We have so much to learn about both the healthy and the diseased brain that we can’t afford to waste time bemoaning bad weather or an unreceived box of chocolates, or anything else we think we want but don’t have.  We simply need to get busy understanding.  With knowledge comes change.  And oh, how we wish we could have saved so many of the precious souls we lost too soon to these conditions.

Let’s start our work now; let’s find out how we can prevent this epidemic of heroin and drug addiction from continuing.  Let’s learn how we can help those who suffer physical disabilities, and those who suffer from mental illness. Our brains are at the ready.  I know our hearts are in.  But it takes our brains, too.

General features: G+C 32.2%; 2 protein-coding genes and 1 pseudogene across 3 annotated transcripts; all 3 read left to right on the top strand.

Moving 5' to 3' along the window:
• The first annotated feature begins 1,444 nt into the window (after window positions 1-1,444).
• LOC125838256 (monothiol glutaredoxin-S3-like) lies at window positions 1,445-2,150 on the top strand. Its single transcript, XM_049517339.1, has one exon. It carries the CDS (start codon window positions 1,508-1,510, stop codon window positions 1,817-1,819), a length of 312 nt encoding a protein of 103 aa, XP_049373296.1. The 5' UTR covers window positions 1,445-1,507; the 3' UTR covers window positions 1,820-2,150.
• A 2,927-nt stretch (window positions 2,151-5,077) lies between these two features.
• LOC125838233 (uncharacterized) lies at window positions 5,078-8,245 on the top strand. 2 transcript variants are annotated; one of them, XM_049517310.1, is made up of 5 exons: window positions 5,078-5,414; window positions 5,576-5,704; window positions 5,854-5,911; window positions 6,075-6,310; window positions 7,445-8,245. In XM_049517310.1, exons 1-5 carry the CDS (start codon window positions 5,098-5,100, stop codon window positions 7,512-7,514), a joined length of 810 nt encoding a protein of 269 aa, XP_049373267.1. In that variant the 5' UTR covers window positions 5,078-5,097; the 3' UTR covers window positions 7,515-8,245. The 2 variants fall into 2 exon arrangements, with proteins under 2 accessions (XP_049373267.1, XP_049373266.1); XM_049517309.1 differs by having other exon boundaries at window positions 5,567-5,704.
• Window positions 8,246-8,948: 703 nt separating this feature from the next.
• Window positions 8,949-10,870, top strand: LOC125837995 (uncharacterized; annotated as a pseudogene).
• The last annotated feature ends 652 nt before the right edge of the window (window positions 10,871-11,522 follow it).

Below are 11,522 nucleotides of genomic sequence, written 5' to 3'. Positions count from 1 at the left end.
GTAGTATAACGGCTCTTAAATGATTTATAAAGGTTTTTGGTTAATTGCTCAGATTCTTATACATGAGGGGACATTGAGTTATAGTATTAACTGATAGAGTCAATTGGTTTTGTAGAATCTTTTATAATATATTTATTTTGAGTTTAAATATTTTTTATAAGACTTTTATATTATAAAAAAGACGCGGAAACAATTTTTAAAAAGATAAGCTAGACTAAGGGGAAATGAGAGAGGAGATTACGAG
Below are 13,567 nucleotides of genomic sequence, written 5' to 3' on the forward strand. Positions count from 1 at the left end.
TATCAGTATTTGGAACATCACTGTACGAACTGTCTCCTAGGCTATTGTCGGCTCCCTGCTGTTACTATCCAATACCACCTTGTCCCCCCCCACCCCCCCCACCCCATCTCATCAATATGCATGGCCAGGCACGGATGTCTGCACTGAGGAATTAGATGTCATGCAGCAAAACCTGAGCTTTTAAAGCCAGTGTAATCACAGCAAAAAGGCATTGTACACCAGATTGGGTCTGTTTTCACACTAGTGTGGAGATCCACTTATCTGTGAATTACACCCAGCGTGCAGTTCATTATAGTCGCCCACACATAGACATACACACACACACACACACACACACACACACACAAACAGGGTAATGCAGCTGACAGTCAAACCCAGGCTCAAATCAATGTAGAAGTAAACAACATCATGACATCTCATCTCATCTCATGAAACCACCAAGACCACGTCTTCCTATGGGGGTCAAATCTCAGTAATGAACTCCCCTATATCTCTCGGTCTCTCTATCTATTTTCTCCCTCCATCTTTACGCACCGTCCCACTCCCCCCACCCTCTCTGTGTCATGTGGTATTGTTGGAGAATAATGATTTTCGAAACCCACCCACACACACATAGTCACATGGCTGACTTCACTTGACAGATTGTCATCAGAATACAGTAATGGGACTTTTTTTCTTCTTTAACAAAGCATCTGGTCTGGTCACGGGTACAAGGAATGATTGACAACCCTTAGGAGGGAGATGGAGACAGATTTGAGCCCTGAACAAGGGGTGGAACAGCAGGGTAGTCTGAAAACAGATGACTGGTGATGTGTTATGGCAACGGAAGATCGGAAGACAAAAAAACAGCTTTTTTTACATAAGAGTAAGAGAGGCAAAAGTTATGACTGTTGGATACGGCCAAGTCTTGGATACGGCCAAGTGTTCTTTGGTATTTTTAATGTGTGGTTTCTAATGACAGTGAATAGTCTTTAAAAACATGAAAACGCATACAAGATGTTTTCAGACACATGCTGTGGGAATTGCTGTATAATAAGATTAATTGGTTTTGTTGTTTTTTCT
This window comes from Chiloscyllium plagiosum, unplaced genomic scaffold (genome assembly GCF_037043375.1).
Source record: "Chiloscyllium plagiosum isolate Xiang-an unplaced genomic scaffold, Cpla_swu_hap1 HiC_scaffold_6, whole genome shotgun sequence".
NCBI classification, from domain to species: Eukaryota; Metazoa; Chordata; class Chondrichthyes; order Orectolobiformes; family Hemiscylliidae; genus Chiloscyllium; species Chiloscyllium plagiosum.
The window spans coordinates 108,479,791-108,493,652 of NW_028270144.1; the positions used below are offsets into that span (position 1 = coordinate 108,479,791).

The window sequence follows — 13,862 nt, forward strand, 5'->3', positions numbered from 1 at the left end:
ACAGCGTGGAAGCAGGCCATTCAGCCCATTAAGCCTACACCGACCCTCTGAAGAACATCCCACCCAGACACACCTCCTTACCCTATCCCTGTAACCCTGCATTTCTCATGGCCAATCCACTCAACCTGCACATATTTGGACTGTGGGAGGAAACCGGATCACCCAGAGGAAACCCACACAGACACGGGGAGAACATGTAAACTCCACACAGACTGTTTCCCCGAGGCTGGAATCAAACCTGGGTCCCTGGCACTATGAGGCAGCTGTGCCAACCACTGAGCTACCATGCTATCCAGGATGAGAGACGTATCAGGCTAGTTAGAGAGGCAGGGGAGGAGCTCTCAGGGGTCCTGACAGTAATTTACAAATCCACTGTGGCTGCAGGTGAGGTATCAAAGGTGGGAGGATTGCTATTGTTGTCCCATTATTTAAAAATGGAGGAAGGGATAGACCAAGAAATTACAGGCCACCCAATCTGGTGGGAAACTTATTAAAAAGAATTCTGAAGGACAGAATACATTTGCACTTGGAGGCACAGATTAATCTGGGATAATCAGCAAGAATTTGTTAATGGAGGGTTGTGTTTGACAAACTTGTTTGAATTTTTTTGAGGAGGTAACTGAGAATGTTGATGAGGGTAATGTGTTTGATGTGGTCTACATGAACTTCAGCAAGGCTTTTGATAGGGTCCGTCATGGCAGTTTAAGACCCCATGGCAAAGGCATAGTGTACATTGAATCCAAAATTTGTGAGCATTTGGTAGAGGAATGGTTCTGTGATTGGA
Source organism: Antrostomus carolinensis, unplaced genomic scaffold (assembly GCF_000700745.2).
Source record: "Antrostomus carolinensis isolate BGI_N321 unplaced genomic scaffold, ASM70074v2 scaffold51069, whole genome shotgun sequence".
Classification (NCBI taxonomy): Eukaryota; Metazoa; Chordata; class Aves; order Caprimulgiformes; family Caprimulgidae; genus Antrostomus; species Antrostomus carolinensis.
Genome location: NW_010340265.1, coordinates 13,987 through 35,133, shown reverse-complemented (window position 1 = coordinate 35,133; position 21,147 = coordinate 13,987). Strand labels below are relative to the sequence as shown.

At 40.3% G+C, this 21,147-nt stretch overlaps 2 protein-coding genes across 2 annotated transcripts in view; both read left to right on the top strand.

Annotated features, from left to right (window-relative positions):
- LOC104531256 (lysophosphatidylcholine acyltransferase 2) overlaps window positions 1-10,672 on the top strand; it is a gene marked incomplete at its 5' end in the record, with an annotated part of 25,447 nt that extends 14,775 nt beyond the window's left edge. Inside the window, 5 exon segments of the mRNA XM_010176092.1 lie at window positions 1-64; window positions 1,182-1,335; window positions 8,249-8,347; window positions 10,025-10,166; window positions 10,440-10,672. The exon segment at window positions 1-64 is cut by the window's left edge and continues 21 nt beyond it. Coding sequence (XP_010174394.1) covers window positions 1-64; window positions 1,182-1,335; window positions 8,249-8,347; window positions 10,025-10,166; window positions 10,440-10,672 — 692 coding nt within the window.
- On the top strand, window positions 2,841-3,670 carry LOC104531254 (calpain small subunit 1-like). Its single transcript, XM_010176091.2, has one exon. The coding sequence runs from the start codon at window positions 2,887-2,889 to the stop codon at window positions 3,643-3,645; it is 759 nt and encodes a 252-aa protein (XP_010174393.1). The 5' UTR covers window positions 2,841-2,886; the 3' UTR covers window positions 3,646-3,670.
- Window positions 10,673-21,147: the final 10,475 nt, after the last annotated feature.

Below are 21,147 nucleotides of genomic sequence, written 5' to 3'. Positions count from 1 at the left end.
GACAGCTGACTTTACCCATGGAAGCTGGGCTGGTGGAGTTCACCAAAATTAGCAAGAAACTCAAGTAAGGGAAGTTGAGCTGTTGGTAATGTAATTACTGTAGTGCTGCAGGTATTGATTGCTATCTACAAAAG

So, please, spend this February loving and learning.  Study some brain science.    Learn about how your brain functions and all that it accomplishes.  Most of all, think happy thoughts and be grateful.  You are alive, and if you are here, you are reading.  I can’t think of two much greater things.  Love may break your heart, but living and reading will fill it.

So exclaim it with me, “I love my brain!” 

Be love.

Take care of your body, and be good to your brain.  



© Debra A. Valentino, all rights reserved.